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“How will I ever find enough time for a third child?”
The thought was constantly on my mind as I was pregnant with baby #3. It seemed my life was already full to the brim… how could I possibly add a baby into the mix without ignoring someone (or something) else?
With my first baby, I had all the time in the world to cuddle him and sing to him and push him on the swing for hours.
Now that I was busy packing lunch boxes and attending extracurricular activities for the older two kids, would a third child simply have to tag along or would I be able to find enough time in the day to truly nurture her as well?
Fast forward a year and a half…
As a mother of three, I have certainly found it a challenge to juggle everything at particular times. However, taking all things into account, I am pleasantly surprised about how naturally our third baby has found her place in the family.
She doesn’t necessarily get the same kind of attention… but she still gets enough. To my delight, she actually gets plenty of time on the swing because the other two are usually busy in the playground! It seems things work out, as long as we are constantly keeping our priorities in mind.
Upon reflection about what helps me stay connected and organised with three kids, I have put together a few tips that I hope might help other families who are trying to find the balance of caring for multiple children while still making time for the littlest one.
Honour the baby as an individual
With our baby girl who is almost 18 months old now, I have to be realistic in recognising the fact that we simply do not have a lot of one-on-one time together. Knowing this, I try to pay close attention to her unique interests and spend time doing things she enjoys whenever possible.
Really listening and observing her as an individual, instead of comparing her to older siblings, has been important. As I learn more about her personality and watch her learn about the world, we find lots of regular everyday experiences to use as learning and bonding opportunities.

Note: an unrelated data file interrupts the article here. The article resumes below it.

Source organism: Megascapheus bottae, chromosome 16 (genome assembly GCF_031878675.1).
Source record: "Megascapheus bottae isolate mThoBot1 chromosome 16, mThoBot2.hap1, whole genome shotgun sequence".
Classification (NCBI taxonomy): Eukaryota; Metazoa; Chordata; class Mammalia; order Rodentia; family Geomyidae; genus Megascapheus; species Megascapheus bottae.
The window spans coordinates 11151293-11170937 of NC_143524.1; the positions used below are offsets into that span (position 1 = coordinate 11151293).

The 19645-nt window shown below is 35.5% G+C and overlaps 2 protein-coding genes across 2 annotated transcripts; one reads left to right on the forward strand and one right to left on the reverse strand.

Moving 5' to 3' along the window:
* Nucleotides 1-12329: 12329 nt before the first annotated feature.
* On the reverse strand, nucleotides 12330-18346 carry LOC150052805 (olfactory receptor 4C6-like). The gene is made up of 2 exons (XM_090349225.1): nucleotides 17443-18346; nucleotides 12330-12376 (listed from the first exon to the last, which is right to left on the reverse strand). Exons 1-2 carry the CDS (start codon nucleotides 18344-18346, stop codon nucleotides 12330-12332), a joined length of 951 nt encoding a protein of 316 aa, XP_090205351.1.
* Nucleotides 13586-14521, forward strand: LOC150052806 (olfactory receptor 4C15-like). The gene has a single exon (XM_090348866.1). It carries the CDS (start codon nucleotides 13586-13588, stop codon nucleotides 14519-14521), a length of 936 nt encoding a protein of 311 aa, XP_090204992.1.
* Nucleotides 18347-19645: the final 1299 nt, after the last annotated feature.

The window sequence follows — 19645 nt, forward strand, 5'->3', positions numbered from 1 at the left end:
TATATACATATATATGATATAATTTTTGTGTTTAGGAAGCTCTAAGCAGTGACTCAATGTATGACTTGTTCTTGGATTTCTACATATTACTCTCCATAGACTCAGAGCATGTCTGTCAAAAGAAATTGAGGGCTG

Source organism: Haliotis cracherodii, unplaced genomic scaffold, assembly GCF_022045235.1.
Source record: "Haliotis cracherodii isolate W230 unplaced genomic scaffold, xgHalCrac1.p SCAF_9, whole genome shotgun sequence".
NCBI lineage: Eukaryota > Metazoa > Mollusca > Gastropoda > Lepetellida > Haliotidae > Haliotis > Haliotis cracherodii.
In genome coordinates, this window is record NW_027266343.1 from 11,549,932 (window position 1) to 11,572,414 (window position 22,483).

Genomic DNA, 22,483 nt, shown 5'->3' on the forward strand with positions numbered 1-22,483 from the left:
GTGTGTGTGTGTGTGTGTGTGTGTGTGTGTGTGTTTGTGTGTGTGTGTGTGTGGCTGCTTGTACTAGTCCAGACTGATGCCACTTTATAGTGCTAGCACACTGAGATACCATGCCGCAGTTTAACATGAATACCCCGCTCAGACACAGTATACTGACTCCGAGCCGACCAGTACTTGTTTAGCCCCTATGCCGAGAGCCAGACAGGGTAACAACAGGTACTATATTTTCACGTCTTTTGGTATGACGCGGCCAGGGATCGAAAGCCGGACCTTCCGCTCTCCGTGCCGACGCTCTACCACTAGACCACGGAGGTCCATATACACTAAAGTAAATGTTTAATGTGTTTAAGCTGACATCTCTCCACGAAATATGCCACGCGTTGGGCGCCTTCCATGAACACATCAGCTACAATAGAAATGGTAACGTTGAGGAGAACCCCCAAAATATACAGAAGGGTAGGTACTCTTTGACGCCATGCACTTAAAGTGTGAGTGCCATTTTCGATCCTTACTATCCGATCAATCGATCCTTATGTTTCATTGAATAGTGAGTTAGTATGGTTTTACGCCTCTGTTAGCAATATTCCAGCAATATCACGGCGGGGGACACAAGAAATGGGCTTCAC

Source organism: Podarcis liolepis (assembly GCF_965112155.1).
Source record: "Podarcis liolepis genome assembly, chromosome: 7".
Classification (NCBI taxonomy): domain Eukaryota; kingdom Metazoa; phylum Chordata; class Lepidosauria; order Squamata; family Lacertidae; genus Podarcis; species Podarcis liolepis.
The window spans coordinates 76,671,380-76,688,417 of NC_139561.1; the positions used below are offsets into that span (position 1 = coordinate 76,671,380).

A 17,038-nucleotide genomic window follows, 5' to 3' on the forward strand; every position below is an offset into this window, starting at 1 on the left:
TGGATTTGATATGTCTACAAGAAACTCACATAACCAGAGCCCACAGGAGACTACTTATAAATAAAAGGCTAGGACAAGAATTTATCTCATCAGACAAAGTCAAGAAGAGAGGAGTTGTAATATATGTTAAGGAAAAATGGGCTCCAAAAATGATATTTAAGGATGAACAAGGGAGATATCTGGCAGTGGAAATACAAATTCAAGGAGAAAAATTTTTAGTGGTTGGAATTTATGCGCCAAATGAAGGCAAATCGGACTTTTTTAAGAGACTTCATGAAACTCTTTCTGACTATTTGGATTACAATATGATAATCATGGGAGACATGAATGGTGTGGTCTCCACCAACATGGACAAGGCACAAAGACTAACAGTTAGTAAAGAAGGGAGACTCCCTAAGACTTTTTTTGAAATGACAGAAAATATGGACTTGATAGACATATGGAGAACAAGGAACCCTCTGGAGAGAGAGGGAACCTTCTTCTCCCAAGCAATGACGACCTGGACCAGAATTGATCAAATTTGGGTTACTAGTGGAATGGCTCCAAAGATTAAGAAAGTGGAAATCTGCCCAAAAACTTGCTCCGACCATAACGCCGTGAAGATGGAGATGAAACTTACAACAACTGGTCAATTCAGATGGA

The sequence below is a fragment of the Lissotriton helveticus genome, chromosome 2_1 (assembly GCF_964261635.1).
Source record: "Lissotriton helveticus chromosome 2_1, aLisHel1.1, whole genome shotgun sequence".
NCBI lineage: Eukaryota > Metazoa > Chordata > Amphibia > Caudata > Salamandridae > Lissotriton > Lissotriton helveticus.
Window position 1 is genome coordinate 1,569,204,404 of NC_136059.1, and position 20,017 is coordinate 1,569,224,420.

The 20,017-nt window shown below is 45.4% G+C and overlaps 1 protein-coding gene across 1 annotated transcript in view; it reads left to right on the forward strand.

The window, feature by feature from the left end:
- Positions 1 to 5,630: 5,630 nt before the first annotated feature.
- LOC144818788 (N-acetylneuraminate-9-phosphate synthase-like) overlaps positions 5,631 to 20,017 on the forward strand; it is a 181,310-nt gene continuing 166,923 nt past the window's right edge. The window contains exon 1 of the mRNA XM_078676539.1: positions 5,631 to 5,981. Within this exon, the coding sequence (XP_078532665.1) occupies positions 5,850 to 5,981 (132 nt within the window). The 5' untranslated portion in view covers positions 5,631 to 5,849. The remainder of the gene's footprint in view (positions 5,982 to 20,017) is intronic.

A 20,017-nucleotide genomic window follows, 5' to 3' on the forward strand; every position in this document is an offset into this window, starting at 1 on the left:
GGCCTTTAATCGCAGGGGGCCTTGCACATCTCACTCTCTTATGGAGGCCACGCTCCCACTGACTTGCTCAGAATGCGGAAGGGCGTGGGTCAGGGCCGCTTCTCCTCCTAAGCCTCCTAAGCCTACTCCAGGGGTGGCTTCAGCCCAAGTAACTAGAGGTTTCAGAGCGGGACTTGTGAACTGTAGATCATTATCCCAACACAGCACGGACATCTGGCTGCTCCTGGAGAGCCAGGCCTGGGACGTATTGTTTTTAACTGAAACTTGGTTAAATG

While I might have spent hours creating little booklets or arranging educational opportunities for my first son, I have figured out how to make everyday moments special for my little girl when my older kids are otherwise occupied. Something as simple as singing a favourite song over and over, or watching wildlife together, can mean so much to a young child.
I find that when I make an effort to give her a bit of undivided attention every couple hours, even if it’s just a few minutes, she is always happier throughout the day. This, of course, gives me time to tend to the other kids and my other jobs as a parent.
Utilise little moments of connection
One of the beautiful parts of parenting for me has been to learn about the simple yet elusive concept of connection. After giving birth to each child I have developed a deeper understanding of what this means, and while adding more children into the mix I have definitely had to experiment to find what works as my responsibilities change.
Even though we try to live a relatively unscheduled life with plenty of down time, I still find myself very busy with the older kids so I have had to figure out how to give Child #3 lots of bonding time on-the-go.